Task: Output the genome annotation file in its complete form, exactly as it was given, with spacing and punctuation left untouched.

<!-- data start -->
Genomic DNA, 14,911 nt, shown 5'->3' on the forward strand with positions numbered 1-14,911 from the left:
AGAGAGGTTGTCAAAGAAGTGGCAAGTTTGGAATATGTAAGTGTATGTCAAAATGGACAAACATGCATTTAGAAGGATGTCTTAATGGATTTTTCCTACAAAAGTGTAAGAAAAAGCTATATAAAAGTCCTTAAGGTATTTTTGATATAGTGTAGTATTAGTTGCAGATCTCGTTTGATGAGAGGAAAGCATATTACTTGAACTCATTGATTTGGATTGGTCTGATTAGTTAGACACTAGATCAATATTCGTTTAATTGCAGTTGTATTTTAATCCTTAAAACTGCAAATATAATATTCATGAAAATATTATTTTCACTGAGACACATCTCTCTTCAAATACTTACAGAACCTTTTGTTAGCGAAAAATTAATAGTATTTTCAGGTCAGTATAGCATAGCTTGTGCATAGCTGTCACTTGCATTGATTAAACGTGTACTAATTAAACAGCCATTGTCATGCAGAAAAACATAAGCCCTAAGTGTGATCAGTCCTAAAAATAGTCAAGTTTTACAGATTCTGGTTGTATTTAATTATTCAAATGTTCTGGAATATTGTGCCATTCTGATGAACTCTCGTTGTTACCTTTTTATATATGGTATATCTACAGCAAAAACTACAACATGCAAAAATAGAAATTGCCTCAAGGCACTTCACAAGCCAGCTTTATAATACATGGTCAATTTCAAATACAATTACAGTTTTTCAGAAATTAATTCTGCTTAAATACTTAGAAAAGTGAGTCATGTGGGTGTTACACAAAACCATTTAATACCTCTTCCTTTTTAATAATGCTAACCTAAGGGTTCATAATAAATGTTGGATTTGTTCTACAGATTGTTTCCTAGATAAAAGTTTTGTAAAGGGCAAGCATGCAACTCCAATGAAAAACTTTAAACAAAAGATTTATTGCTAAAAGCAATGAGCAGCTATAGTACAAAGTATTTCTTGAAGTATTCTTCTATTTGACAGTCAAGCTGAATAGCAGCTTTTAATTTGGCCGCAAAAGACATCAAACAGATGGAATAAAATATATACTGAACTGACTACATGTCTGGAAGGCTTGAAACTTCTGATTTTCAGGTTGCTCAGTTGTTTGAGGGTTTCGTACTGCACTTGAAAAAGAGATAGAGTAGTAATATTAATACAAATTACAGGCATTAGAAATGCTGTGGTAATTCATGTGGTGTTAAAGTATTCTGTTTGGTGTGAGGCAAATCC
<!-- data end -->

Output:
Genomic DNA, 14,911 nt, shown 5'->3' on the forward strand with positions numbered 1-14,911 from the left:
AGAGAGGTTGTCAAAGAAGTGGCAAGTTTGGAATATGTAAGTGTATGTCAAAATGGACAAACATGCATTTAGAAGGATGTCTTAATGGATTTTTCCTACAAAAGTGTAAGAAAAAGCTATATAAAAGTCCTTAAGGTATTTTTGATATAGTGTAGTATTAGTTGCAGATCTCGTTTGATGAGAGGAAAGCATATTACTTGAACTCATTGATTTGGATTGGTCTGATTAGTTAGACACTAGATCAATATTCGTTTAATTGCAGTTGTATTTTAATCCTTAAAACTGCAAATATAATATTCATGAAAATATTATTTTCACTGAGACACATCTCTCTTCAAATACTTACAGAACCTTTTGTTAGCGAAAAATTAATAGTATTTTCAGGTCAGTATAGCATAGCTTGTGCATAGCTGTCACTTGCATTGATTAAACGTGTACTAATTAAACAGCCATTGTCATGCAGAAAAACATAAGCCCTAAGTGTGATCAGTCCTAAAAATAGTCAAGTTTTACAGATTCTGGTTGTATTTAATTATTCAAATGTTCTGGAATATTGTGCCATTCTGATGAACTCTCGTTGTTACCTTTTTATATATGGTATATCTACAGCAAAAACTACAACATGCAAAAATAGAAATTGCCTCAAGGCACTTCACAAGCCAGCTTTATAATACATGGTCAATTTCAAATACAATTACAGTTTTTCAGAAATTAATTCTGCTTAAATACTTAGAAAAGTGAGTCATGTGGGTGTTACACAAAACCATTTAATACCTCTTCCTTTTTAATAATGCTAACCTAAGGGTTCATAATAAATGTTGGATTTGTTCTACAGATTGTTTCCTAGATAAAAGTTTTGTAAAGGGCAAGCATGCAACTCCAATGAAAAACTTTAAACAAAAGATTTATTGCTAAAAGCAATGAGCAGCTATAGTACAAAGTATTTCTTGAAGTATTCTTCTATTTGACAGTCAAGCTGAATAGCAGCTTTTAATTTGGCCGCAAAAGACATCAAACAGATGGAATAAAATATATACTGAACTGACTACATGTCTGGAAGGCTTGAAACTTCTGATTTTCAGGTTGCTCAGTTGTTTGAGGGTTTCGTACTGCACTTGAAAAAGAGATAGAGTAGTAATATTAATACAAATTACAGGCATTAGAAATGCTGTGGTAATTCATGTGGTGTTAAAGTATTCTGTTTGGTGTGAGGCAAATCC